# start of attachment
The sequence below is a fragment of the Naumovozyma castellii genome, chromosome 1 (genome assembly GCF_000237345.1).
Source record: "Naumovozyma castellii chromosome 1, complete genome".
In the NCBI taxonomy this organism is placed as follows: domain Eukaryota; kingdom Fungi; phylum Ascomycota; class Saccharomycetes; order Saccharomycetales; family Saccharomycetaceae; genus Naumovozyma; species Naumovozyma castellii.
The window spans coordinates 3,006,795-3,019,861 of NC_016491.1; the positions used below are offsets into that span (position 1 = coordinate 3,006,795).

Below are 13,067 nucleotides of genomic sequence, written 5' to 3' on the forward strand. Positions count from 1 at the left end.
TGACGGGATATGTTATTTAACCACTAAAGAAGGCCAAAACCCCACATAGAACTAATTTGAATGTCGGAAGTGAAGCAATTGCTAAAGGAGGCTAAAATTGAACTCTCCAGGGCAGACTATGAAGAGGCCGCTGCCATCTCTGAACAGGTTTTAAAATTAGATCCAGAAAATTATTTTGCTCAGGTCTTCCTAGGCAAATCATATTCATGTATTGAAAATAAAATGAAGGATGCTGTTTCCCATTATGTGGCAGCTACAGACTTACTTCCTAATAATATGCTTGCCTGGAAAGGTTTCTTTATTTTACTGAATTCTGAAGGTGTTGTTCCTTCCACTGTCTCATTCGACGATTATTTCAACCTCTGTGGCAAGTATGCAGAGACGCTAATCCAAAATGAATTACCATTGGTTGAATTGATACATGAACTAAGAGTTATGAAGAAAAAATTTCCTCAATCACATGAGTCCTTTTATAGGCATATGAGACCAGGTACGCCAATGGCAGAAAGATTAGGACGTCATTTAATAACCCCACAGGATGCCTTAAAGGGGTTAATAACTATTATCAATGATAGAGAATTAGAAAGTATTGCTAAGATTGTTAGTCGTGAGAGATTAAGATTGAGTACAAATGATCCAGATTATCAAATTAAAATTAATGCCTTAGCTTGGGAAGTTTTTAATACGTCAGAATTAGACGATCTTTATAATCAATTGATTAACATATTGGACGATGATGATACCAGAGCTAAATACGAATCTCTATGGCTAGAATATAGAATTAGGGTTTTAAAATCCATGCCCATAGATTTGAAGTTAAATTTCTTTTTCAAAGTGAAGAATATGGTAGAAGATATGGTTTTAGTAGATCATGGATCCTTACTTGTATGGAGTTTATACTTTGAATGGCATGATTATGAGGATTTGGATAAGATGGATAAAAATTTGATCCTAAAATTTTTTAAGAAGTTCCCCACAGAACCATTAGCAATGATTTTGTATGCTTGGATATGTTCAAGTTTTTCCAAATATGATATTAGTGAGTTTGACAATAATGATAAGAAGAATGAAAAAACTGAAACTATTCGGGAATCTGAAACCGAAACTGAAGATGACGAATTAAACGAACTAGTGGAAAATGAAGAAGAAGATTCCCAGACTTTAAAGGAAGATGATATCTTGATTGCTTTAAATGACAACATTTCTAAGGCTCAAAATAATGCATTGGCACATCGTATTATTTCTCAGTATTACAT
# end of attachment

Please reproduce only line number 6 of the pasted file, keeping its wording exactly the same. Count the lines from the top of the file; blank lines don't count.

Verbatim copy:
TGACGGGATATGTTATTTAACCACTAAAGAAGGCCAAAACCCCACATAGAACTAATTTGAATGTCGGAAGTGAAGCAATTGCTAAAGGAGGCTAAAATTGAACTCTCCAGGGCAGACTATGAAGAGGCCGCTGCCATCTCTGAACAGGTTTTAAAATTAGATCCAGAAAATTATTTTGCTCAGGTCTTCCTAGGCAAATCATATTCATGTATTGAAAATAAAATGAAGGATGCTGTTTCCCATTATGTGGCAGCTACAGACTTACTTCCTAATAATATGCTTGCCTGGAAAGGTTTCTTTATTTTACTGAATTCTGAAGGTGTTGTTCCTTCCACTGTCTCATTCGACGATTATTTCAACCTCTGTGGCAAGTATGCAGAGACGCTAATCCAAAATGAATTACCATTGGTTGAATTGATACATGAACTAAGAGTTATGAAGAAAAAATTTCCTCAATCACATGAGTCCTTTTATAGGCATATGAGACCAGGTACGCCAATGGCAGAAAGATTAGGACGTCATTTAATAACCCCACAGGATGCCTTAAAGGGGTTAATAACTATTATCAATGATAGAGAATTAGAAAGTATTGCTAAGATTGTTAGTCGTGAGAGATTAAGATTGAGTACAAATGATCCAGATTATCAAATTAAAATTAATGCCTTAGCTTGGGAAGTTTTTAATACGTCAGAATTAGACGATCTTTATAATCAATTGATTAACATATTGGACGATGATGATACCAGAGCTAAATACGAATCTCTATGGCTAGAATATAGAATTAGGGTTTTAAAATCCATGCCCATAGATTTGAAGTTAAATTTCTTTTTCAAAGTGAAGAATATGGTAGAAGATATGGTTTTAGTAGATCATGGATCCTTACTTGTATGGAGTTTATACTTTGAATGGCATGATTATGAGGATTTGGATAAGATGGATAAAAATTTGATCCTAAAATTTTTTAAGAAGTTCCCCACAGAACCATTAGCAATGATTTTGTATGCTTGGATATGTTCAAGTTTTTCCAAATATGATATTAGTGAGTTTGACAATAATGATAAGAAGAATGAAAAAACTGAAACTATTCGGGAATCTGAAACCGAAACTGAAGATGACGAATTAAACGAACTAGTGGAAAATGAAGAAGAAGATTCCCAGACTTTAAAGGAAGATGATATCTTGATTGCTTTAAATGACAACATTTCTAAGGCTCAAAATAATGCATTGGCACATCGTATTATTTCTCAGTATTACAT